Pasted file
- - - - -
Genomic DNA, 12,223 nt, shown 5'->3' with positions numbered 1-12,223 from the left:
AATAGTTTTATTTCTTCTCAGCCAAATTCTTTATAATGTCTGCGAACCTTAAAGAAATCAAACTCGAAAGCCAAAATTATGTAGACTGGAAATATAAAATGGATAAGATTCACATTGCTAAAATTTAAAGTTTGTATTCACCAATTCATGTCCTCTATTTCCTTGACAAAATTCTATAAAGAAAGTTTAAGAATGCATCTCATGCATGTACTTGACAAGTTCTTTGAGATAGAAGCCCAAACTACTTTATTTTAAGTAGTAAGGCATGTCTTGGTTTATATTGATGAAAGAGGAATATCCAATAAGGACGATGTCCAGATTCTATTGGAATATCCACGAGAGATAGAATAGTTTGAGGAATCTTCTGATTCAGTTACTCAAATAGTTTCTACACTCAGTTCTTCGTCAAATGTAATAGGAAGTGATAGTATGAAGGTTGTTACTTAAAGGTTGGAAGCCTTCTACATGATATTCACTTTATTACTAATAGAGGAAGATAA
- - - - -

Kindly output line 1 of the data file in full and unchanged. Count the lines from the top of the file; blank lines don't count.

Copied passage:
Genomic DNA, 12,223 nt, shown 5'->3' with positions numbered 1-12,223 from the left: